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Urania's Lover.

Robert Crawford 1959 (Bellshill)

O poet, thou art called to tread her ways,
Hers, mistress of the soul, Urania fair.
(Ah God! how fair, how all adorable,
But those who have wooed her can tell!)
All of thy nights and days,
All of thy light and air,
Hers only, so thy soul shall haply win
Grace in those eyes
That goddess-wise
Smile in that heaven man's highest have enter'd in.
Thou'rt called to Love's high hest, soul-wooer thou
Of the divinest beauty man may know —
Soul-wooer and soul-winner, so thy feet
Fail not nor falter, so earth's cheat
Clip not thy burning brow
With its chill wreath, and so
Darken the heavenly light within the brain;
But let thy forehead be
Starred with pure poesy,
So thou to her high mystery attain.
Thy love a Goddess and her heaven thy home!
By the ethereal beauty in those eyes,
O poet! bless the loss of all things here
So but thy soul in that fine sphere,
Beloved of her, may roam
No more with wandering cries —
At last may bow before her face, and be,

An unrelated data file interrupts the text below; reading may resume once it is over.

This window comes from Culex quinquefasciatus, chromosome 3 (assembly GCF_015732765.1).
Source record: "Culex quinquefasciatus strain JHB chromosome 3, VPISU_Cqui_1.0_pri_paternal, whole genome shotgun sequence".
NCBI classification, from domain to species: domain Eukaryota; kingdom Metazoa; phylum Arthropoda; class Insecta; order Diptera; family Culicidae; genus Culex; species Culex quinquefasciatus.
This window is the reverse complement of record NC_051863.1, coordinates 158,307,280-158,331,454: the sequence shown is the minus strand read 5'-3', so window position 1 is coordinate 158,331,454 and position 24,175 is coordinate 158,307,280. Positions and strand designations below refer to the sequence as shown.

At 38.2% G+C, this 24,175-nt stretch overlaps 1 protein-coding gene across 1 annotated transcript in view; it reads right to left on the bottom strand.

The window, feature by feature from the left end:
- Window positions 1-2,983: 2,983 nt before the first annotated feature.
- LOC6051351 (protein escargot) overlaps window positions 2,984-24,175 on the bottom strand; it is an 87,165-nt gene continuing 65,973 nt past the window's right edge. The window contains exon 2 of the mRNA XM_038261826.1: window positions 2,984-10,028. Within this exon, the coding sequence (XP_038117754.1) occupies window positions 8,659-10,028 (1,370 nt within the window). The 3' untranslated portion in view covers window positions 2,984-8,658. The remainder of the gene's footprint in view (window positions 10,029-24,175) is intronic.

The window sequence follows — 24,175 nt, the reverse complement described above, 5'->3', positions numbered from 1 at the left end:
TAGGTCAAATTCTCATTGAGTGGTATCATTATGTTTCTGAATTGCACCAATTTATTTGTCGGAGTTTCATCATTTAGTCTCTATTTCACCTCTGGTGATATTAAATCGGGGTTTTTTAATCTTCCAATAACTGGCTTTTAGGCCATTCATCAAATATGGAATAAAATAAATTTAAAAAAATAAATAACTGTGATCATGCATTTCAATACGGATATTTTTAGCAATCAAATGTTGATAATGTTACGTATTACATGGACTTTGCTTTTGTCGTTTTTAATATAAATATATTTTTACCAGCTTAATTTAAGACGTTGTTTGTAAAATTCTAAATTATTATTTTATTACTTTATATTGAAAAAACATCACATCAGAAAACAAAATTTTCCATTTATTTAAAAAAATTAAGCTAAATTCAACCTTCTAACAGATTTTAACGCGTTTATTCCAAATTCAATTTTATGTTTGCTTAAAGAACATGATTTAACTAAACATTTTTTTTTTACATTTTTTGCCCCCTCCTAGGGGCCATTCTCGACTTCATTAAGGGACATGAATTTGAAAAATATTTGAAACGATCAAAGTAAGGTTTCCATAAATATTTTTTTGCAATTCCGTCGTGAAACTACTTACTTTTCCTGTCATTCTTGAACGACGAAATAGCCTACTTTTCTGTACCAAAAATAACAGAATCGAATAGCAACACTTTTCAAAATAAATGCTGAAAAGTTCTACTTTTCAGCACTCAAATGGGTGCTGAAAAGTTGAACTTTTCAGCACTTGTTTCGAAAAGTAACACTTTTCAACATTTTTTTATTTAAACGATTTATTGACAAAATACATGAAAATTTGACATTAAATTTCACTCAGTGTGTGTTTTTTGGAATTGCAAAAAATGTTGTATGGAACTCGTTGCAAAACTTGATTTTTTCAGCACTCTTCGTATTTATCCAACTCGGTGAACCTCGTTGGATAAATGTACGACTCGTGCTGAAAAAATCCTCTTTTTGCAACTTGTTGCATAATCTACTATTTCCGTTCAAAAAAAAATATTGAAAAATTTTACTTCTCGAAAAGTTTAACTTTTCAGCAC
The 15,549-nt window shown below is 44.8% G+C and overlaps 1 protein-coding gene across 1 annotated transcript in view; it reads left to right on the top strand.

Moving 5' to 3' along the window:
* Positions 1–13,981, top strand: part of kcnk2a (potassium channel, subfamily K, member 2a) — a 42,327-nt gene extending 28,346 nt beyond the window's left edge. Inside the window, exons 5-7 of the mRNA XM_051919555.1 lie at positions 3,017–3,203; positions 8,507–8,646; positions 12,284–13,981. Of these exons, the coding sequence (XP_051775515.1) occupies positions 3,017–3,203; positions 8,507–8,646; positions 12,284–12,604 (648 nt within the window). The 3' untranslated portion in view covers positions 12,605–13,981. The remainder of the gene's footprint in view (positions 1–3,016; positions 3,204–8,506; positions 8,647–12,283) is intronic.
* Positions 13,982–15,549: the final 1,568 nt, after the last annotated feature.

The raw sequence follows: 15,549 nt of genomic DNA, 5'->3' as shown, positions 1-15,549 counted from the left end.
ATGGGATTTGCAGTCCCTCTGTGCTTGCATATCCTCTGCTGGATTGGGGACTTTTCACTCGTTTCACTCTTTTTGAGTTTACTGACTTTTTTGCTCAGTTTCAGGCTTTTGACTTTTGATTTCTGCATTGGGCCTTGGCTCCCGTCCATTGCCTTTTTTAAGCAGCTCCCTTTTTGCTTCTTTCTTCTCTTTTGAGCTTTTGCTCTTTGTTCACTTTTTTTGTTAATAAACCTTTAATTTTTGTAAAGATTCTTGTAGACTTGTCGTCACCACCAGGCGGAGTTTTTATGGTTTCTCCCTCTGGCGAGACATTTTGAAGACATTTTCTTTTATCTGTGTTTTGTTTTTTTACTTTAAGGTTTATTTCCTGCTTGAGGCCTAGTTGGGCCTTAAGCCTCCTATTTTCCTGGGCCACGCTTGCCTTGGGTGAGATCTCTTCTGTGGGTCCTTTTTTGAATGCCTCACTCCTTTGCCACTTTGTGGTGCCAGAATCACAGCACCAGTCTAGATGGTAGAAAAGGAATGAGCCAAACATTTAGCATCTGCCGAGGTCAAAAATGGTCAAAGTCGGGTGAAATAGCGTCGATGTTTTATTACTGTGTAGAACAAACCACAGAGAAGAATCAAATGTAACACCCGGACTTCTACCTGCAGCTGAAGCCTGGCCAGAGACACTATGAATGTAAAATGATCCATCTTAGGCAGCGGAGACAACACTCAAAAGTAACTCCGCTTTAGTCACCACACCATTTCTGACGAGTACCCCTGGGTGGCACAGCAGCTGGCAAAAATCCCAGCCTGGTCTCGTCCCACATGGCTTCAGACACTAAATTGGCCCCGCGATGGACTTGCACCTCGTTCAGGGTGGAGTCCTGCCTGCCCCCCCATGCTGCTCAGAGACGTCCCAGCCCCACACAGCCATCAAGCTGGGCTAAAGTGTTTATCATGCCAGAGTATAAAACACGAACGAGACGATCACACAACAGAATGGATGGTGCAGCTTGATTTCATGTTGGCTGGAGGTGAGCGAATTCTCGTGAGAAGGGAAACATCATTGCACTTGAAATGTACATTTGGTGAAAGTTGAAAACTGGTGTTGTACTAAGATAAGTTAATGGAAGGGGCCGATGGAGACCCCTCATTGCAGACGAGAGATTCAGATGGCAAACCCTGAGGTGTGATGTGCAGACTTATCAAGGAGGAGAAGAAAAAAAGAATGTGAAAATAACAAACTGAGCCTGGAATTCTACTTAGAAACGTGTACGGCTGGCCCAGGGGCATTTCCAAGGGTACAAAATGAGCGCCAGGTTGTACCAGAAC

Though woman-born, divine,
When all of hers is thine,
And thou a star of God's ascendency.
Ah! through that heaven shall not the wonder trail
Of thy first worship, like a comet's hair
Leagues on leagues floating from the flying star?
Shall not thy first faint steps afar
Move like a being pale
Amid the glory there
Up to the voiceless beauty of her brow,
As thou dost see, as 'twere,
Thy whole life with her there
See from that height the depth where thou art now?

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Submitted on May 13, 2011

1:24 min read
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Robert Crawford

Robert Crawford FRSE FBA is a Scottish poet, scholar and critic. He is currently Professor of English at the University of St Andrews.  more…

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